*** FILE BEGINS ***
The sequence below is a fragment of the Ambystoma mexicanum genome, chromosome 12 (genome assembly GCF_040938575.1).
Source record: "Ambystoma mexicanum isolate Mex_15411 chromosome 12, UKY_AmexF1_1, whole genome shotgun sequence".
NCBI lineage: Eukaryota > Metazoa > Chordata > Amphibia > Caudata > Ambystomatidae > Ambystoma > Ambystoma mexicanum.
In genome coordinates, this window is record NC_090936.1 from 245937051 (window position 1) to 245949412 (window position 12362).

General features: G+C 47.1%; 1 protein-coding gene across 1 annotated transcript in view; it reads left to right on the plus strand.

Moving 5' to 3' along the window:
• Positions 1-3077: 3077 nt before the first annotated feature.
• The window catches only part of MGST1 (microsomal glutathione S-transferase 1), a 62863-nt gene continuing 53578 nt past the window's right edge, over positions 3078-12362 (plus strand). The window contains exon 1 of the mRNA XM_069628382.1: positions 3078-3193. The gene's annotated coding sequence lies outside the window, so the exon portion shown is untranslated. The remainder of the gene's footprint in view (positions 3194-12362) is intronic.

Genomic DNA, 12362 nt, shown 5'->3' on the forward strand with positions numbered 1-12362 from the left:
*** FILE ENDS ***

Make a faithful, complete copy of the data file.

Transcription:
The sequence below is a fragment of the Ambystoma mexicanum genome, chromosome 12 (genome assembly GCF_040938575.1).
Source record: "Ambystoma mexicanum isolate Mex_15411 chromosome 12, UKY_AmexF1_1, whole genome shotgun sequence".
NCBI lineage: Eukaryota > Metazoa > Chordata > Amphibia > Caudata > Ambystomatidae > Ambystoma > Ambystoma mexicanum.
In genome coordinates, this window is record NC_090936.1 from 245937051 (window position 1) to 245949412 (window position 12362).

General features: G+C 47.1%; 1 protein-coding gene across 1 annotated transcript in view; it reads left to right on the plus strand.

Moving 5' to 3' along the window:
• Positions 1-3077: 3077 nt before the first annotated feature.
• The window catches only part of MGST1 (microsomal glutathione S-transferase 1), a 62863-nt gene continuing 53578 nt past the window's right edge, over positions 3078-12362 (plus strand). The window contains exon 1 of the mRNA XM_069628382.1: positions 3078-3193. The gene's annotated coding sequence lies outside the window, so the exon portion shown is untranslated. The remainder of the gene's footprint in view (positions 3194-12362) is intronic.

Genomic DNA, 12362 nt, shown 5'->3' on the forward strand with positions numbered 1-12362 from the left: